The response of the skeletal system to parathyroid hormone (PTH) for growth and bone mineralization in the postnatal period is crucially dependent on a full insulin growth factor (IGF)-1 complex, investigators have found.
"Now that anabolic therapy with PTH is widely available for treating osteoporosis, it would be valuable to determine whether presentation of the components of the ternary IGF-1 complex in humans could be used to predict skeletal responsiveness to PTH," the study team notes.
"A full complex of circulating IGF-1 is crucial for a complete anabolic response to PTH and for bone resorption and growth."
Clifford Rosen, from St Joseph Hospital in Bangor, Maine, USA, and co-workers explain in the Journal of Endocrinology that the role of circulating IGF-1 in skeletal growth and in the anabolic response to PTH is not well understood.
Therefore, they studied the effects of intermittent PTH administration on bone remodeling in 12-week old IGF-1-deficient mice that had been generated with gene deletions of either the IGF-1 gene (LID), the acid labile (ALS) gene (ALSKO), both liver IGF-1 and ALS inactivated genes (LA), or no gene deletions (controls).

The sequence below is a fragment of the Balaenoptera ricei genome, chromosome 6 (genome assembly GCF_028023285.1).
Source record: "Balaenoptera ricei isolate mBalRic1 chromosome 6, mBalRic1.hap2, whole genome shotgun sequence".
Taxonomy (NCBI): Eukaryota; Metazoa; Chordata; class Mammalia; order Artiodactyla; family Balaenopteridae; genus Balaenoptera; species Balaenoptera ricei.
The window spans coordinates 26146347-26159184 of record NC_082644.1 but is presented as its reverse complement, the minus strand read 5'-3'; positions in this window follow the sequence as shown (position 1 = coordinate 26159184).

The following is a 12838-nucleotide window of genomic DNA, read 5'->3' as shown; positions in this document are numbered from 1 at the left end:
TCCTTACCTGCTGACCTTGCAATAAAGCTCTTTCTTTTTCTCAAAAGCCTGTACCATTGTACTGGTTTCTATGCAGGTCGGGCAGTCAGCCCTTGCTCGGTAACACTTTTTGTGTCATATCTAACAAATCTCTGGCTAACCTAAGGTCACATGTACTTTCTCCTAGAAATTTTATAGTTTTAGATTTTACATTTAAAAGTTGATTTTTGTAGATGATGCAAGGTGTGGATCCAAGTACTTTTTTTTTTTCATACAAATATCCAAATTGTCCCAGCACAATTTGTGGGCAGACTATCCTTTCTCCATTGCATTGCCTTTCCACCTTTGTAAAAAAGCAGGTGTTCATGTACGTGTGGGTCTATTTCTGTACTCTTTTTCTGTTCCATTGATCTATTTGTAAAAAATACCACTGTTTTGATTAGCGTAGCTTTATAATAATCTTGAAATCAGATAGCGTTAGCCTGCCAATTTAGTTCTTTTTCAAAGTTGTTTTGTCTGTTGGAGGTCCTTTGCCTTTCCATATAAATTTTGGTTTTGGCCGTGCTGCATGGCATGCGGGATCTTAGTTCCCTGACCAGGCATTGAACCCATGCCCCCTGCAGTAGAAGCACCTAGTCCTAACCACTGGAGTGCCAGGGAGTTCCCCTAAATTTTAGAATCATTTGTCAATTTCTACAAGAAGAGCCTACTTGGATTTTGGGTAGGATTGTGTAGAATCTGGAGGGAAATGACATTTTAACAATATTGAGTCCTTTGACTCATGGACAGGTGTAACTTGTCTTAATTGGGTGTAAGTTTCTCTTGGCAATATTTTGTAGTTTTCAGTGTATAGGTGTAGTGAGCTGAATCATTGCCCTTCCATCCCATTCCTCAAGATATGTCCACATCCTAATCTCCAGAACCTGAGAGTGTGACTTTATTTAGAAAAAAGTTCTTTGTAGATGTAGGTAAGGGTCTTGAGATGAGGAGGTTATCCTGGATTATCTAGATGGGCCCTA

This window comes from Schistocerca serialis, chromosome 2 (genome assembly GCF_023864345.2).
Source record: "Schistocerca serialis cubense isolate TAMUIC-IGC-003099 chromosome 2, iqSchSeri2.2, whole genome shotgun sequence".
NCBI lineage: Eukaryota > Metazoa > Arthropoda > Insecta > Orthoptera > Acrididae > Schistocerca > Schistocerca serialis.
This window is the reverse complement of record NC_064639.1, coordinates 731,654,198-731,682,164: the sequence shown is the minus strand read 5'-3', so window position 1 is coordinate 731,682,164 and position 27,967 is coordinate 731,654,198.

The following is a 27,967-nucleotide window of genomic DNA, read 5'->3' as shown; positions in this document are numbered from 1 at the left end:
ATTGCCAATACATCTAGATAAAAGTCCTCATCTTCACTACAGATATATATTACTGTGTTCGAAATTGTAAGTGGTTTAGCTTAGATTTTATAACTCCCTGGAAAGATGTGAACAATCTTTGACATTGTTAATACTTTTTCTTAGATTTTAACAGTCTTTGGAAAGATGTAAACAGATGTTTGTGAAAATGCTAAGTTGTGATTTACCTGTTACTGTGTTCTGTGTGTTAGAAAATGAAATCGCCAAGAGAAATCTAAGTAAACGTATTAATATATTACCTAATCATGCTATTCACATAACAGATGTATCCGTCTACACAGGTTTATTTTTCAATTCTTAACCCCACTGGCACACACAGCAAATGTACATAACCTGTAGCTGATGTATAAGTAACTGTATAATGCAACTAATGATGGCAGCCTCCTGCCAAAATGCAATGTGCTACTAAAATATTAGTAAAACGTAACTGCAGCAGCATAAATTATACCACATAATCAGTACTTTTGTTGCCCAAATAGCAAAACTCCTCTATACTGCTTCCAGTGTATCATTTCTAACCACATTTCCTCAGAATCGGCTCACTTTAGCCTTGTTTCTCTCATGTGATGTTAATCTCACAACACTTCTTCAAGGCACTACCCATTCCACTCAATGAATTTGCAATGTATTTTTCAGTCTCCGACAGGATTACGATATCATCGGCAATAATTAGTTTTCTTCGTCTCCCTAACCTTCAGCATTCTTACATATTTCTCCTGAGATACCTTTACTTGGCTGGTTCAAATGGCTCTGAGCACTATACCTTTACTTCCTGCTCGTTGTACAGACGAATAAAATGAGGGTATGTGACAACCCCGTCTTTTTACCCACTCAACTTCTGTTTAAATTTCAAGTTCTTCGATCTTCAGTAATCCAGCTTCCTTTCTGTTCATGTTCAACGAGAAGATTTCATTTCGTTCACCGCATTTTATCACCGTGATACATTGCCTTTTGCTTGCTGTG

The mice were injected with either a vehicle (VEH) or 5µg/kg/day of human PTH for 4 weeks.
The researchers demonstrated that the cortical skeleton was "profoundly affected" by IGF-1 deficiency in the mice. Specifically, while ALSKO mice and controls showed cortical bone area increases in response to PTH, LID and LA mice did not.
Moreover, femoral and vertebral bone volume fractions increased in response to PTH in LID, but not in ALSKO or LA mice.
Speaking to Medwire News, Rosen explained: "It is known that ALS is a protein that binds IGF-1 in the circulation; it was never thought to have a role elsewhere, but we found that when we knock out ALS, we get major effects."
He continued: "A full complex of circulating IGF-1 is crucial for a complete anabolic response to PTH and for bone resorption and growth.
"Measurement of IGF-1 alone may not tell you whether a patient will respond to PTH but measuring ALS as well may."
Concluding, Rosen emphasized: "These findings may be useful if applied to the treatment of humans with osteoporosis, as it is crucial to determine which patients may be responders to very expensive PTH therapy."